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Canada 7, Italy 2 FINAL @NHLdotcom

TURIN, Italy (AP) - Canada's scouting report was all wrong: Italy wasn't nearly as bad as expected. Italy's problem was the Canadians couldn't have been much better during an overwhelming second period that was impressive even considering the weak opponent.

Jarome Iginla started these Olympics the same way he ended them in Salt Lake City - with two goals - and gold-medal favorite Canada survived a brief scare with a five-goal second period in a 7-2 rout of Italy in its tournament opener Wednesday.

With troubled team executive Wayne Gretzky looking on nervously from a private box high in the packed grandstands, Canada was locked in a surprising 1-all tie early in the second period. Right about then, it seemed the Italians realized who they were playing.

"I looked up, and looked all around. It was beautiful the way the fans were going wild," Italy goalie Jason Muzzatti said of the reaction to Jason Cirone's tying goal 43 seconds into the second. "I wondered if that would be the moment of the match for us. It turned out it was."

Dany Heatley scored 72 seconds later and the rout was on, with four more goals to follow in the next 13 1/2 minutes. Muzzatti couldn't handle the repeated odd-man rushes, quick cross-ice passes and dazzling stickhandling that led to 28 Canadian shots in the second period and 50 overall.

Muzzatti, who played briefly with four NHL teams, wears images of Pope John Paul II and the Virgin Mary on his mask, but even they weren't of much help against Canada's onrush.

"That's the difference - that's what we told our players," said Italy coach Mickey Goulet, who coached at the University of Ottawa for 14 years. "The NHL players, they move the puck."

Shane Doan, Iginla, Martin St. Louis and Brad Richards also scored in the second, with Iginla getting his second of the game and fourth in two Olympic games. He was the star of Canada's 5-2 gold-medal win over the United States in 2002 with two goals while playing on a line with Joe Sakic.

Sakic also set up both Iginla goals Wednesday.

"When you play with Joe, he's easy to follow," Iginla said. "He got going and we were able to settle down."

It also helped that Tampa Bay Lightning teammates St. Louis, Richards and Vincent Lecavalier know each other's games. Lecavalier played a strong game and had two assists.

"Not much was said and really nothing had to be said," St. Louis said. "We just got better. There was no panic."

Despite the brief scare, Canada got exactly the kind of tuneup coach Pat Quinn was hoping for after Team Canada arrived in Turin barely 24 hours before gametime. By comparison, the 2002 team was beaten badly by Sweden 5-2 in its opener before rebounding to win Canada's first gold medal in 50 years.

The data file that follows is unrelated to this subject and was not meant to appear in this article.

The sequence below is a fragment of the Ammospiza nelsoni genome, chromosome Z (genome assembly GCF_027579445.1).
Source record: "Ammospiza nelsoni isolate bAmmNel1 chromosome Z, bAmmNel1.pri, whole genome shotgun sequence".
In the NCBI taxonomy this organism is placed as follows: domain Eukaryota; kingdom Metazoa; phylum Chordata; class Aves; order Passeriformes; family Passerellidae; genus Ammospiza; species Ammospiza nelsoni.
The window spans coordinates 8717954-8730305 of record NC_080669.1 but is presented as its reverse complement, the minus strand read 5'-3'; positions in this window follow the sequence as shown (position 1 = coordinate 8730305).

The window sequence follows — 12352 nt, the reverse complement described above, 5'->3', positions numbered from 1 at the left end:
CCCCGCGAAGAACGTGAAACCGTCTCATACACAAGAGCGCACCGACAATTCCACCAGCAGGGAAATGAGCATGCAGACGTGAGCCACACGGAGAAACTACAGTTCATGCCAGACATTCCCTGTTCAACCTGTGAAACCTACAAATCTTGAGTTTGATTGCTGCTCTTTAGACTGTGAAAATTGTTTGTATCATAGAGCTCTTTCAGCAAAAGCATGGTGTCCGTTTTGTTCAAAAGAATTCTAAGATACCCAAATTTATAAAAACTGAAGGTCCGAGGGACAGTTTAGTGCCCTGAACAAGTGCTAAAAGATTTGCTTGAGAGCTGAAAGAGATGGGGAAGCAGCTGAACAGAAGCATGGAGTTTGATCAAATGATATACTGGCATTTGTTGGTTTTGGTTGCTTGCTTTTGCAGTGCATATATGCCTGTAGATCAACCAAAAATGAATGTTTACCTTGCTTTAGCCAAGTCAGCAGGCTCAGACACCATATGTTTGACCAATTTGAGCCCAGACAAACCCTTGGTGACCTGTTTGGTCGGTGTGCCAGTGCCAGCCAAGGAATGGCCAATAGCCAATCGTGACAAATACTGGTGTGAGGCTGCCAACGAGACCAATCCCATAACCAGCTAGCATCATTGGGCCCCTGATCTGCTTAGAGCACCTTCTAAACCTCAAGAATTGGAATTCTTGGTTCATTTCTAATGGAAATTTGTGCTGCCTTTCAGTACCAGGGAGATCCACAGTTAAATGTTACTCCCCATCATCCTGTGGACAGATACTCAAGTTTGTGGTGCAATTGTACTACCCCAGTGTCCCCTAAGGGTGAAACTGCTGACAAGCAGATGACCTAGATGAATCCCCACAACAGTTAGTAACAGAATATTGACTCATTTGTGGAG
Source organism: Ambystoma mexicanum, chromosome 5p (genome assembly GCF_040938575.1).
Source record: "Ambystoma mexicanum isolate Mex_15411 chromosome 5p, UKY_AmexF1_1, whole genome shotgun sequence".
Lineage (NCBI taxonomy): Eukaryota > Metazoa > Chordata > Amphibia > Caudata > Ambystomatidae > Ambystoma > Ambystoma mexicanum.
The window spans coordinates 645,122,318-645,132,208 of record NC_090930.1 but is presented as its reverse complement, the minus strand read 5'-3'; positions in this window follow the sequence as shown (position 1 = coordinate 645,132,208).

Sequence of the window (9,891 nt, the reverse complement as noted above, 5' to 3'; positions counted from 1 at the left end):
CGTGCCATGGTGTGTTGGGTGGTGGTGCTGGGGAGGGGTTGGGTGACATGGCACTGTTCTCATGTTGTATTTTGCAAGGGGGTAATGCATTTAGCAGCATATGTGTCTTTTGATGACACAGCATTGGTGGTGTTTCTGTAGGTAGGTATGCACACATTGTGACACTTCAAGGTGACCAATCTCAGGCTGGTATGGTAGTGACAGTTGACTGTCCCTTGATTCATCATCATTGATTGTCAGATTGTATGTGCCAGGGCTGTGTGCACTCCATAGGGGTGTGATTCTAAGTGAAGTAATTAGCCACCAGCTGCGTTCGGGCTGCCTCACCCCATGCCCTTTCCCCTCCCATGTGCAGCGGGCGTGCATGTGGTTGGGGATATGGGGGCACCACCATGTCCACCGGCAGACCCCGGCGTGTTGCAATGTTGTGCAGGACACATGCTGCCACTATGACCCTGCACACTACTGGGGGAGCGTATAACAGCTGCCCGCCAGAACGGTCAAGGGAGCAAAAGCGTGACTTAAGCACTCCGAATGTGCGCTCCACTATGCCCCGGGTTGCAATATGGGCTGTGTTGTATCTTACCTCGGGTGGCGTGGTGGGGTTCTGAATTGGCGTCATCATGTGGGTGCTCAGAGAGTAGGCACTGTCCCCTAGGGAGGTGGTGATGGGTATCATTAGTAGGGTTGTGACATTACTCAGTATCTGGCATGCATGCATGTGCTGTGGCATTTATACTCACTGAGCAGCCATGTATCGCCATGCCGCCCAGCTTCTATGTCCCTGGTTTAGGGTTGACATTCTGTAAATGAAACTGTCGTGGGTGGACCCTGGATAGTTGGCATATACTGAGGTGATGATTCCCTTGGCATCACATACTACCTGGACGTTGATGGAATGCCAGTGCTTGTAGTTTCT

"The first period went as we expected, we were a little bit tentative. They were assertive and aggressive - it was not what we expected from the scouting report," Quinn said. "I don't want to compare this to 2002, because everything is different, but this was a good game for us."

That Italy scored not once but twice against goalie Martin Brodeur on goals by Cirone and John Parco was a stunner in itself. The Italians, known locally as the Azzurri, don't have a single NHL player on a roster in which half their players are native North Americans.

"They probably played as good as they can play," said Brodeur, who stopped 18 shots.

"It's like their gold medal game and they found a way to uplift their game," Ryan Smyth said. "It was not a walkover."

What the Italians didn't have was the quality defensemen and goaltending needed to slow a Canadian team so talented it has six NHL captains on its roster, including Sakic.

Still, Italy scored as many goals against Brodeur as the New York Islanders did in beating Brodeur's Devils 2-1 Saturday night. Among Italy's player is 41-year-old Lucio Topatigh, who is playing in his fourth Olympics and is known as his country's "Mr. Hockey."

Canada's own such star, Gretzky, is reprising his 2002 role as Team Canada's executive director. He has been under considerable scrutiny because of his link to an alleged sports gambling ring led by Rick Tocchet, Gretzky's assistant coach with the Phoenix Coyotes. Gretzky repeated Tuesday in Turin that he was not involved and the issue is "over and done with."

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